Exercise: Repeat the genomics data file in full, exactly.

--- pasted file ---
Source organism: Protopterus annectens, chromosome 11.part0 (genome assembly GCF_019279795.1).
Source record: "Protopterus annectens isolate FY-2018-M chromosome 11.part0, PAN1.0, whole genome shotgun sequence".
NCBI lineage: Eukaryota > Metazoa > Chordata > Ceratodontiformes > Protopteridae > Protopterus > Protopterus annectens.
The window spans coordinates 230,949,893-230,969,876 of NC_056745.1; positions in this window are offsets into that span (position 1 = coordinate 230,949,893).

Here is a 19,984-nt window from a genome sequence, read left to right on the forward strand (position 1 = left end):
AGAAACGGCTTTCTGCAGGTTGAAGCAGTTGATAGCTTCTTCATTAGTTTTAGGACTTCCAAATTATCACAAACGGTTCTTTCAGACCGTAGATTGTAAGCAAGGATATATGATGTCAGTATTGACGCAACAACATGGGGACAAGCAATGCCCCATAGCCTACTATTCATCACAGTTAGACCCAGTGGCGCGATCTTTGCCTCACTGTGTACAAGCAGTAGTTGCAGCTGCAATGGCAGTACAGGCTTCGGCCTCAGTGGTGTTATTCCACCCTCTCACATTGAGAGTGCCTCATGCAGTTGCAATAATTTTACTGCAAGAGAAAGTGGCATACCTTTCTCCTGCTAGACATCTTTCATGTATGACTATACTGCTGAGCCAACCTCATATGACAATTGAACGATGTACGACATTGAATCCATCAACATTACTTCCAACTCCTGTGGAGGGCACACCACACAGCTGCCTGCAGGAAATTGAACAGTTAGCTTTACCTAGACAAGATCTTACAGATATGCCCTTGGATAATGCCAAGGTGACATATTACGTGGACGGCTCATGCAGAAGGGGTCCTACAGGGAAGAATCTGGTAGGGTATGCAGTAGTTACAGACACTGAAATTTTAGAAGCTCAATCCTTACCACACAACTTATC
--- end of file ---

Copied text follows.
Source organism: Protopterus annectens, chromosome 11.part0 (genome assembly GCF_019279795.1).
Source record: "Protopterus annectens isolate FY-2018-M chromosome 11.part0, PAN1.0, whole genome shotgun sequence".
NCBI lineage: Eukaryota > Metazoa > Chordata > Ceratodontiformes > Protopteridae > Protopterus > Protopterus annectens.
The window spans coordinates 230,949,893-230,969,876 of NC_056745.1; positions in this window are offsets into that span (position 1 = coordinate 230,949,893).

Here is a 19,984-nt window from a genome sequence, read left to right on the forward strand (position 1 = left end):
AGAAACGGCTTTCTGCAGGTTGAAGCAGTTGATAGCTTCTTCATTAGTTTTAGGACTTCCAAATTATCACAAACGGTTCTTTCAGACCGTAGATTGTAAGCAAGGATATATGATGTCAGTATTGACGCAACAACATGGGGACAAGCAATGCCCCATAGCCTACTATTCATCACAGTTAGACCCAGTGGCGCGATCTTTGCCTCACTGTGTACAAGCAGTAGTTGCAGCTGCAATGGCAGTACAGGCTTCGGCCTCAGTGGTGTTATTCCACCCTCTCACATTGAGAGTGCCTCATGCAGTTGCAATAATTTTACTGCAAGAGAAAGTGGCATACCTTTCTCCTGCTAGACATCTTTCATGTATGACTATACTGCTGAGCCAACCTCATATGACAATTGAACGATGTACGACATTGAATCCATCAACATTACTTCCAACTCCTGTGGAGGGCACACCACACAGCTGCCTGCAGGAAATTGAACAGTTAGCTTTACCTAGACAAGATCTTACAGATATGCCCTTGGATAATGCCAAGGTGACATATTACGTGGACGGCTCATGCAGAAGGGGTCCTACAGGGAAGAATCTGGTAGGGTATGCAGTAGTTACAGACACTGAAATTTTAGAAGCTCAATCCTTACCACACAACTTATC